• Color is the color of your border.

All of these things are guidelines for you to set up your scene with, and possibly your player to use (though most games just stick with the Vive default wire boundary that keeps you in your play space). It does not change the boundaries the player set when they set up their Vive.

Script Access Overview

 
The Vive headset and controllers, like any GameObject, can be accessed and updated via scripts. There are many components attached to the various GameObjects in the [CameraRig] prefab (which contains the GameObjects that will be tracking your headset and controllers), but there are only a few that you’ll be interacting with in the beginning.

Accessing Information on the Controllers

 
There is a class called SteamVR_Controller.Device class. This class holds a lot of information we need, such as which buttons are currently being pressed on our controller. In order to access the instance of this class associated with our controller, we need to use the SteamVR_Controller.Input() method, which will return to us the instance of SteamVR_Controller.Device that we need. However, this method requires a device index. The device index is stored in a component called SteamVR_TrackedObject, which is attached to both of the GameObjects representing our controllers (named Controller (left) and Controller (right)). So, if we want to access that Device class, we need to get the index from the component, pass it to the SteamVR_Controller.Input() method, and store the result.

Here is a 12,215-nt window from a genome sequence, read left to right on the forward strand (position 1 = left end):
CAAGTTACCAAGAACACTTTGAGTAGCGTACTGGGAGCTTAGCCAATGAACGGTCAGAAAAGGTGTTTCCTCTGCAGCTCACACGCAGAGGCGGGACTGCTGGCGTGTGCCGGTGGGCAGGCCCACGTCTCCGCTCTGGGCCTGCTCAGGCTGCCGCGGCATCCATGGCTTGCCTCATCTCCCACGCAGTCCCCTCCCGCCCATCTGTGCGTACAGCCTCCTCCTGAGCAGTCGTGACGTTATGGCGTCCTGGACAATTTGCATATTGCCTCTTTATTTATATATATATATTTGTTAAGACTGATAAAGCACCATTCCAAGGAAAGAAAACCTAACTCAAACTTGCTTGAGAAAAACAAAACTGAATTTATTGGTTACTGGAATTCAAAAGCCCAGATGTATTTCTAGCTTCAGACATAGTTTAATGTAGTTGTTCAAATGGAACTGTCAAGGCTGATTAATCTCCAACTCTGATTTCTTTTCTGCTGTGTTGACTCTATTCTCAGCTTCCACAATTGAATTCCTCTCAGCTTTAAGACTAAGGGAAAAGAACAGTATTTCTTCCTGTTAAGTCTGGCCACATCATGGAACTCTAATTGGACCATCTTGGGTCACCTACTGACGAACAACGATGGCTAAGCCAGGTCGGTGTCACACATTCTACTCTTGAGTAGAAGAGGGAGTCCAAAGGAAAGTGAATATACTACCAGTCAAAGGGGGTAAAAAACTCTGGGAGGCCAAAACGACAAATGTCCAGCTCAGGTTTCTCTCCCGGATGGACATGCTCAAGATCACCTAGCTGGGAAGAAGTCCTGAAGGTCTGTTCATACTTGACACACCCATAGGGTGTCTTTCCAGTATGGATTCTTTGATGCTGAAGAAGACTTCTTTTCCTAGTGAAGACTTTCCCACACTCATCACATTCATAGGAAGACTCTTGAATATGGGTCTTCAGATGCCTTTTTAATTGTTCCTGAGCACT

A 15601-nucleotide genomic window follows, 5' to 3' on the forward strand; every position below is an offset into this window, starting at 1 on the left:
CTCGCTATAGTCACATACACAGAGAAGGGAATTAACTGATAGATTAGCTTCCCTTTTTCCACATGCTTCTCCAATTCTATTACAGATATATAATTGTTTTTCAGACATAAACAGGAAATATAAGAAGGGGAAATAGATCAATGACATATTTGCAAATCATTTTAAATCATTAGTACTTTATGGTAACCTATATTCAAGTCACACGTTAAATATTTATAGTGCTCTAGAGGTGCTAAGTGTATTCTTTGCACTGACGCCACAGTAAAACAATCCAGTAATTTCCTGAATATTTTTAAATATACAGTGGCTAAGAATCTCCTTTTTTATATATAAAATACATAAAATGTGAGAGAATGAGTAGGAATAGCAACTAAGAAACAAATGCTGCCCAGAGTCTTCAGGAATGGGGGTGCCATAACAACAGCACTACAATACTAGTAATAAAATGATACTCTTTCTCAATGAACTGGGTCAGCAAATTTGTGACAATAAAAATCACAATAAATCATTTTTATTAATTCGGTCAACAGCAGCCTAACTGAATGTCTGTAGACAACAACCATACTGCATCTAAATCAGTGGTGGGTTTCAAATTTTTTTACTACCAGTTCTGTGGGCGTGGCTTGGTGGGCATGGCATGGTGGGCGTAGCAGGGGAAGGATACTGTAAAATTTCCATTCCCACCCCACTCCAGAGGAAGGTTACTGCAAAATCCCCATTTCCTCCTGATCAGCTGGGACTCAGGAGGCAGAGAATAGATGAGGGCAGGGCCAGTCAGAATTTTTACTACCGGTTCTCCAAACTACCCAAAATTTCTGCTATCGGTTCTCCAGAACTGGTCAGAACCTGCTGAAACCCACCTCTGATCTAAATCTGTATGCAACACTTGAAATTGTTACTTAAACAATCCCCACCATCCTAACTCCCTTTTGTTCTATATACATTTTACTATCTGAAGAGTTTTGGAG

• Get reference to the SteamVR_TrackedObject Component
    First, we need a reference to the SteamVR_TrackedObject component. Since the script we’re creating will live on the controller GameObject, which we know also contains the SteamVR_TrackedObject component, we can simply use GetComponent method on awake to get our reference.

    //Controller References
    protected SteamVR_TrackedObject trackedObj;
    
    void Awake()
    {
    	trackedObj = GetComponent();
    }
    
  • When Device is asked for, get reference from SteamVR_Controller Class